Hemp breaking in early in Kentucky
BY BRENDA EDWARDS
A Black man from Junction City man made the news in 1924 after he invented, patented, and built a power hemp break which could revolutionize the hemp industry, according to articles in The Kentucky Advocate.
Churchill White was granted the patent on the hemp break in the United States and Canada and papers were filed for patenting of the invention in Russia.
The information also was published in Volume 7 of the “Negro Year Book, 1926-1927, an annual Encyclopedia of the Negro.”
“It would be a strange thing if the descendant of an African slave were to perfect a mechanism which might prove the means of restoring the glories of what once shared the honor with tobacco being Kentucky’s leading crop,” according to the Advocate.
More than 300 machines for breaking hemp have been patented. Records show none of them were entirely satisfactory.
One was used for a time in Kentucky that was supposed to break and clean 8,000 pounds a day, but evidence of its failure is that it was abandoned.
Churchill White continued to turn out his 150 pounds a day with his ancient wooden break and was still producing his hemp crop after others were in the tobacco fields.
“His power break may supplant the age-old method, but it will remove a picturesque figure if it does.”
Churchill traveled around local communities giving demonstrations of his invention with the gas engine which had the capacity of 2,000 pounds daily.
He fed the stalks into an opening on the side of the hemp break where they were engaged by two sets of swords, one set with an upward movement and the other with a downward. The separating of the fiber from the hemp stalk was very thorough and with less injury to the lint than with the old-fashioned hand break.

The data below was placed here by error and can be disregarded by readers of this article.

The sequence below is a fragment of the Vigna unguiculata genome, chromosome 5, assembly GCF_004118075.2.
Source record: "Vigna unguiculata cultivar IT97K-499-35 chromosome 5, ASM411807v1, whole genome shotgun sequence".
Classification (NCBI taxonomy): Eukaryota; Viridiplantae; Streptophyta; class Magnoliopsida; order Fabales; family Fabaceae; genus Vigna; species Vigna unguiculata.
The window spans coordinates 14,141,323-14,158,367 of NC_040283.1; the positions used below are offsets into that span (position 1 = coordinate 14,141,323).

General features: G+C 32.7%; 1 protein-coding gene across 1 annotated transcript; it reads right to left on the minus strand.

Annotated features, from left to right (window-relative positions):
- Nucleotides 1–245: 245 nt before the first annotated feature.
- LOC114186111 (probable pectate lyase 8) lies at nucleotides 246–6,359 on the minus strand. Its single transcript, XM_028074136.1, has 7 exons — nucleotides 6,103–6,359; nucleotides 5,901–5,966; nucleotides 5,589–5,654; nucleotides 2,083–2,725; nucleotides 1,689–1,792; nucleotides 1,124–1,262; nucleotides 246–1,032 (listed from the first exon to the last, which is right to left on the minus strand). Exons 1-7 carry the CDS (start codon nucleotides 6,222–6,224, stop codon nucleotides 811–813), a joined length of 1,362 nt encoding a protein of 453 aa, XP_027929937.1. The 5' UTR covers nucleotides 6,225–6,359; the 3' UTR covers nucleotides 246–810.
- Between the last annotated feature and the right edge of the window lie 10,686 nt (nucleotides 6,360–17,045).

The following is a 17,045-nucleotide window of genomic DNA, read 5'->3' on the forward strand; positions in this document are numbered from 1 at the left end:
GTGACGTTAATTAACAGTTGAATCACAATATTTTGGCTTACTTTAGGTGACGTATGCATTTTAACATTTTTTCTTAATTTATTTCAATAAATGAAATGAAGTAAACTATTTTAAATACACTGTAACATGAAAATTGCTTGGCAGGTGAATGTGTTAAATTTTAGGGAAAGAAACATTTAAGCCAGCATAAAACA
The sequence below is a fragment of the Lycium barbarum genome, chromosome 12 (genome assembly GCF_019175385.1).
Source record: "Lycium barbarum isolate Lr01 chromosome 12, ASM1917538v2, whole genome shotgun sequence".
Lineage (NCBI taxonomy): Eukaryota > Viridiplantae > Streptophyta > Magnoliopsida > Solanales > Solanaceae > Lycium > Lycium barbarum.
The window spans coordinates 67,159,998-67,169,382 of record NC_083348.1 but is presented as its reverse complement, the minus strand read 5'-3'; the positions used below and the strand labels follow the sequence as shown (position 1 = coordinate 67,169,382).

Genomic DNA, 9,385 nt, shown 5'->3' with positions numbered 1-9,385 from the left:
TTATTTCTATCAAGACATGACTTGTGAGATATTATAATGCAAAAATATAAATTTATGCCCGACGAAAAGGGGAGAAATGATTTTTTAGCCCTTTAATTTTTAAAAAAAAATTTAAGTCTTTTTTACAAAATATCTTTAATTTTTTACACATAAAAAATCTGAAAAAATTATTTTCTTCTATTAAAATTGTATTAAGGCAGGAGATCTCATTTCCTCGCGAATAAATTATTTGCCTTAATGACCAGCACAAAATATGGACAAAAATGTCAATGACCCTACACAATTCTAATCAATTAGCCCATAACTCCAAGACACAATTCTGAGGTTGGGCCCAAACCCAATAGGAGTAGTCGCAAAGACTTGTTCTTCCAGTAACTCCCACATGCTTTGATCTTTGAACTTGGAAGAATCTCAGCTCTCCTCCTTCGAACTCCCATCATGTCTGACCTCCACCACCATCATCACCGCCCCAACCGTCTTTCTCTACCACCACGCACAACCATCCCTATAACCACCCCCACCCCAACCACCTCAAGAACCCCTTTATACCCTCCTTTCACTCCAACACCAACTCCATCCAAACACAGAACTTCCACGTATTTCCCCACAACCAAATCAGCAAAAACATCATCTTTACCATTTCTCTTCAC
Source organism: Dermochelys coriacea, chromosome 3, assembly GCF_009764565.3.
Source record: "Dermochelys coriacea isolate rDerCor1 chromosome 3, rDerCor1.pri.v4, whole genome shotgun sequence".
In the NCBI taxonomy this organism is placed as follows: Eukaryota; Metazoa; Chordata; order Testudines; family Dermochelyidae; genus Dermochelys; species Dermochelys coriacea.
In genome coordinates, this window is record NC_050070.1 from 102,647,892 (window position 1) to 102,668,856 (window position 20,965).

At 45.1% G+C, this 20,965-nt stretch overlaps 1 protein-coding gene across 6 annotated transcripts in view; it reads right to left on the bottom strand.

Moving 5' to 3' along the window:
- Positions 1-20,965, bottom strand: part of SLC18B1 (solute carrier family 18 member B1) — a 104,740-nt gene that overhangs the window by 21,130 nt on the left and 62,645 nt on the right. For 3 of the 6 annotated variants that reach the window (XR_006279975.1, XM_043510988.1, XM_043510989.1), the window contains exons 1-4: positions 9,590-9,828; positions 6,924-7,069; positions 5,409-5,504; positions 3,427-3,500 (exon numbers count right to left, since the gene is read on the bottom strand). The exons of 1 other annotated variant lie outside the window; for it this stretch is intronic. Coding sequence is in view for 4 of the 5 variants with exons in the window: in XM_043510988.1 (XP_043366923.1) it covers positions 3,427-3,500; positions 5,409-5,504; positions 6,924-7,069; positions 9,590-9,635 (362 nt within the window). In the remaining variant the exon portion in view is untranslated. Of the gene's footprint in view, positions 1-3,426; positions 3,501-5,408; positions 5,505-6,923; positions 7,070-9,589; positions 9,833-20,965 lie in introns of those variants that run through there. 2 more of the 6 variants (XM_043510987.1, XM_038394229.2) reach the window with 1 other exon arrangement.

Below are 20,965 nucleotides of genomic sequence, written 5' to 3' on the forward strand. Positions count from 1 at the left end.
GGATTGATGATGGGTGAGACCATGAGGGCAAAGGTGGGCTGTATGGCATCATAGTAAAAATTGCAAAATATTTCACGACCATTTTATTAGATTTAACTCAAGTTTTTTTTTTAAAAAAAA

Kentucky’s hemp crop, which reached a total of 75,000 tons in 1859, dropped to less than 5,000 tons, Kentucky and California produced the bulk of the American Crop. Nothing had been found to equal the limestone soil of Kentucky for growing hemp.
“When the last century was still an infant, hemp growing and manufacture was a thriving industry in this state.” Baling linen, as it was then called, hemp bagging for cotton bales, was manufactured in a quantity sufficient to supply the entire South.
“Some sail cloth and a little fine linen were attempted. Even that early the protectionists were busy. They asked an import duty on such goods or a bounty for American manufacturers but despite the fact that they did not get it the industry flourished for a great many years.”
Kentucky, which in 1810 boasted 38 rope walks and 13 cotton bagging mills, besides factories for twine, fish lines, seine cord and ship cables, which consumed nearly 6,000 tons of hemp a year, then was capable of producing hemp enough for the entire United States.
“Were there a dependable hemp breaking machine, Kentucky today would supply enough for the nation, but the bulk of the fiber grown in Kentucky still is extracted by the old clumsy wooden slat breaks which have been in use since the first cop was cut.
“Before the grain lands of the West were cultivated, the Commonwealth stood first in production of hemp, at the same time that it was also first in wheat, second in tobacco, corn, hogs, mules, third in flax and fourth in rye.
“During that time American hemp was superior and greatly sought for the rigging of vessels. The government encouraged the growth and manufacture of grades for the Navy, whose windjammers then were second to none in numbers and power.
“As steam gradually supplanted sales and tobacco began to be the better money crop, hemp production dwindled and Kentucky came to the front as a tobacco state.”
After McCormick’s reaper was invented, Kentucky manufactured binder twine for harvest fields, but Yucatan made twine cheaper for American farmers that the industry slackened again.
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